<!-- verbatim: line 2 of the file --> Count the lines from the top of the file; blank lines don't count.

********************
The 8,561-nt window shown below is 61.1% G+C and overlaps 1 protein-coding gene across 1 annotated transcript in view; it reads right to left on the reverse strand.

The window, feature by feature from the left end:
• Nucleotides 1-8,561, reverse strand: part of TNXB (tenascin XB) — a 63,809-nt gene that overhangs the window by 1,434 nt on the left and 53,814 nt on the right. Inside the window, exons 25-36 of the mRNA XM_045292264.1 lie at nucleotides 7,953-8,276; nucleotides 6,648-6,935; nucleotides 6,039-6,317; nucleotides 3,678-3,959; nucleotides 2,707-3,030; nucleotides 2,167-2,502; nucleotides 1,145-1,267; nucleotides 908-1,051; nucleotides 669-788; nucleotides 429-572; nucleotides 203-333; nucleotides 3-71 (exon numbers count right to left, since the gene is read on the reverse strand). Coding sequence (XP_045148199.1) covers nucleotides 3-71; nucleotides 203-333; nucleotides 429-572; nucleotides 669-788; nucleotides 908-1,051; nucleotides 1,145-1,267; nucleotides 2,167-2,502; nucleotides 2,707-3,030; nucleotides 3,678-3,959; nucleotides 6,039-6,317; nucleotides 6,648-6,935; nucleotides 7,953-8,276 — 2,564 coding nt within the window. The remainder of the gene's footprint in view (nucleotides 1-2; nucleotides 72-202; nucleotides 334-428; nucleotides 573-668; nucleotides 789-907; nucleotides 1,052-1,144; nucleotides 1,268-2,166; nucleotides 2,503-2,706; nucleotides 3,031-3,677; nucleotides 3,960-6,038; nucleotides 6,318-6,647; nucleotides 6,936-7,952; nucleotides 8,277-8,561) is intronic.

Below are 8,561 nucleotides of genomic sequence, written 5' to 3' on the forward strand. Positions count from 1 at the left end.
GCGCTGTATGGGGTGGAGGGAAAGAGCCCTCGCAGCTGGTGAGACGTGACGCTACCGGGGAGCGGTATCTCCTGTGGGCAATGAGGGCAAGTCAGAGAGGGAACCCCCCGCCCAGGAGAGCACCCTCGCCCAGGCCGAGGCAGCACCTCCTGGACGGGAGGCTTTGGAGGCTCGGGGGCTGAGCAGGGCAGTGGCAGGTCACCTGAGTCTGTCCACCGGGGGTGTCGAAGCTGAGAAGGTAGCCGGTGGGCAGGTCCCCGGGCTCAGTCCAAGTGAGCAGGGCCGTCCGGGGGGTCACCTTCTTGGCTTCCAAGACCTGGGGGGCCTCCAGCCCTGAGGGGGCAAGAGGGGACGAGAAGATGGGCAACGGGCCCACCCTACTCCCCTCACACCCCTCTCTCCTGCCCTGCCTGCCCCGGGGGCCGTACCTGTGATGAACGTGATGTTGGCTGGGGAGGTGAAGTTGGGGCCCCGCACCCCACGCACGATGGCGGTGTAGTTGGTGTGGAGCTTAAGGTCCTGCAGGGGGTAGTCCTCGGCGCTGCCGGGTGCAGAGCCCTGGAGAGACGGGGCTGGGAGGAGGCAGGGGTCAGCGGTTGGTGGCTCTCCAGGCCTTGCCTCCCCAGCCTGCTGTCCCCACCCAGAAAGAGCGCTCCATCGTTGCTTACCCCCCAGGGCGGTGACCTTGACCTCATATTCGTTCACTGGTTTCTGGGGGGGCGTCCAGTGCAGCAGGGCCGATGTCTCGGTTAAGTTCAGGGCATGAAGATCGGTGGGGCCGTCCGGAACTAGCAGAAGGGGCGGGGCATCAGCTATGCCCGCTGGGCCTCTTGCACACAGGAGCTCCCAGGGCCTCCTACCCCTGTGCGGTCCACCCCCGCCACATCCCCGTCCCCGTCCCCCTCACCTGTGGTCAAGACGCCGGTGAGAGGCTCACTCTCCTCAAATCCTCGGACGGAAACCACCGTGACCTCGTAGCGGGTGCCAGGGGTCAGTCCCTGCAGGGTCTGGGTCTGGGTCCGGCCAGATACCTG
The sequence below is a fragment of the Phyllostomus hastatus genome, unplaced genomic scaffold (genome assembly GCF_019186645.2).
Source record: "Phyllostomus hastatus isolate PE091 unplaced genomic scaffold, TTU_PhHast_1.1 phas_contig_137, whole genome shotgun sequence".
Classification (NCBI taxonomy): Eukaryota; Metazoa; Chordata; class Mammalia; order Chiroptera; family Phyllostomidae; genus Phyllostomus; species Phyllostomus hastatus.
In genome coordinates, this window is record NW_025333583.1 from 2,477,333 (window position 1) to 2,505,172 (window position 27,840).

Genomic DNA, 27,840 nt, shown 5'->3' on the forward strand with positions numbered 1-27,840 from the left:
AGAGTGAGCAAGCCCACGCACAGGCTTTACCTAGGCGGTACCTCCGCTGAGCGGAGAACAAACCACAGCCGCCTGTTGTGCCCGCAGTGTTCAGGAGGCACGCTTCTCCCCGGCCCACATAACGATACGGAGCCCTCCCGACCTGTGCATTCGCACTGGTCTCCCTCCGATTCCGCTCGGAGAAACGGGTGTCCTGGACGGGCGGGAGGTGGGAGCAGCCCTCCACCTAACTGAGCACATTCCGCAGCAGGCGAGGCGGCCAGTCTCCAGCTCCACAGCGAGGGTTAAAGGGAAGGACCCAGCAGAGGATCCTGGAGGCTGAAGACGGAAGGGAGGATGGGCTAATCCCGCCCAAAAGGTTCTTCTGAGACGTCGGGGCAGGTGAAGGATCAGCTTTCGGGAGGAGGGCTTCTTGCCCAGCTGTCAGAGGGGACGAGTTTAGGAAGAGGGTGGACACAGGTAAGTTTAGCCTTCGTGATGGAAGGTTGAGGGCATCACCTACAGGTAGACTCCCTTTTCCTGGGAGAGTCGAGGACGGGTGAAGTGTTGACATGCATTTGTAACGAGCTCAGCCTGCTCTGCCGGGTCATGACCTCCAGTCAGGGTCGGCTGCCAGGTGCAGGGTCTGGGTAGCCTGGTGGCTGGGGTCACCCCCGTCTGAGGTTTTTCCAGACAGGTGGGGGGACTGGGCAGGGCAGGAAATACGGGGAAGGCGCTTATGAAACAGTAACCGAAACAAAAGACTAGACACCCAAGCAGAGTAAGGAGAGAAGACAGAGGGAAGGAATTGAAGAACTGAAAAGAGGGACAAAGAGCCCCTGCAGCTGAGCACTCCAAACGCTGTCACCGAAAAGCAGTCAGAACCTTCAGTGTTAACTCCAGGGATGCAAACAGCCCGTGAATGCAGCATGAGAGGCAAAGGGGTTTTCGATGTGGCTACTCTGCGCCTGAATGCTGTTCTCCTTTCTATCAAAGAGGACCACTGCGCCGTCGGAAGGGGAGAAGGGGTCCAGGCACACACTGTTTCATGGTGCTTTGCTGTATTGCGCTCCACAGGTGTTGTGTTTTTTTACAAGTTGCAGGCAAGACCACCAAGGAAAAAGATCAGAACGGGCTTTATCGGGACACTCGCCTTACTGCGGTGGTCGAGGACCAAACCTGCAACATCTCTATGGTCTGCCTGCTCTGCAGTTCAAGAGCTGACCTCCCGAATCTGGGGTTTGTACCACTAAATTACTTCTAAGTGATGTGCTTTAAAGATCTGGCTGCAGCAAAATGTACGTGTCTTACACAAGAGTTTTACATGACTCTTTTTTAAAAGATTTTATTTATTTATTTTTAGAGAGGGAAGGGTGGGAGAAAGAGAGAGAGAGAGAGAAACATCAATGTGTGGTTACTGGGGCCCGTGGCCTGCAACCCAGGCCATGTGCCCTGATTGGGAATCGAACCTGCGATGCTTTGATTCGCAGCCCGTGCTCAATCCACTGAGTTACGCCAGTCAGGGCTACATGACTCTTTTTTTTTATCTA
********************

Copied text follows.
The window, feature by feature from the left end: